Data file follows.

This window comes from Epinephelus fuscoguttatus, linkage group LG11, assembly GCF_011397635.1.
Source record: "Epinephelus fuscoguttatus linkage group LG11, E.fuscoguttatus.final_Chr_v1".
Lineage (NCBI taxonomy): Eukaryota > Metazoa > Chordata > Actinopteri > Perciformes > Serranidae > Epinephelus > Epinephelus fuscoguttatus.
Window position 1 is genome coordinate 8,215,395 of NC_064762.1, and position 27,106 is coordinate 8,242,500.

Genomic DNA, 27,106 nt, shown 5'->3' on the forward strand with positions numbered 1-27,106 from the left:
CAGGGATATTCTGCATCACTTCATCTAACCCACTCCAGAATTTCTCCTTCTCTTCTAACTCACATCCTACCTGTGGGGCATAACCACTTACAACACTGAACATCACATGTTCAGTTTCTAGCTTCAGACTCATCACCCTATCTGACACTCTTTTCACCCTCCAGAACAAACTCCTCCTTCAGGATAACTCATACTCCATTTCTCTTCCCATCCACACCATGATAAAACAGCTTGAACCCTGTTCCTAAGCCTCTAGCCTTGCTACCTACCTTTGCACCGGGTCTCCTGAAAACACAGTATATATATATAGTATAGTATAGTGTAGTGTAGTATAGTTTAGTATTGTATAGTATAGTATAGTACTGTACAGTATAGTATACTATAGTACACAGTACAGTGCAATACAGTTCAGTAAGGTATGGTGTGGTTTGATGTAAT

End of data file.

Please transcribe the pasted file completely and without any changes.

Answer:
This window comes from Epinephelus fuscoguttatus, linkage group LG11, assembly GCF_011397635.1.
Source record: "Epinephelus fuscoguttatus linkage group LG11, E.fuscoguttatus.final_Chr_v1".
Lineage (NCBI taxonomy): Eukaryota > Metazoa > Chordata > Actinopteri > Perciformes > Serranidae > Epinephelus > Epinephelus fuscoguttatus.
Window position 1 is genome coordinate 8,215,395 of NC_064762.1, and position 27,106 is coordinate 8,242,500.

Genomic DNA, 27,106 nt, shown 5'->3' on the forward strand with positions numbered 1-27,106 from the left:
CAGGGATATTCTGCATCACTTCATCTAACCCACTCCAGAATTTCTCCTTCTCTTCTAACTCACATCCTACCTGTGGGGCATAACCACTTACAACACTGAACATCACATGTTCAGTTTCTAGCTTCAGACTCATCACCCTATCTGACACTCTTTTCACCCTCCAGAACAAACTCCTCCTTCAGGATAACTCATACTCCATTTCTCTTCCCATCCACACCATGATAAAACAGCTTGAACCCTGTTCCTAAGCCTCTAGCCTTGCTACCTACCTTTGCACCGGGTCTCCTGAAAACACAGTATATATATATAGTATAGTATAGTGTAGTGTAGTATAGTTTAGTATTGTATAGTATAGTATAGTACTGTACAGTATAGTATACTATAGTACACAGTACAGTGCAATACAGTTCAGTAAGGTATGGTGTGGTTTGATGTAAT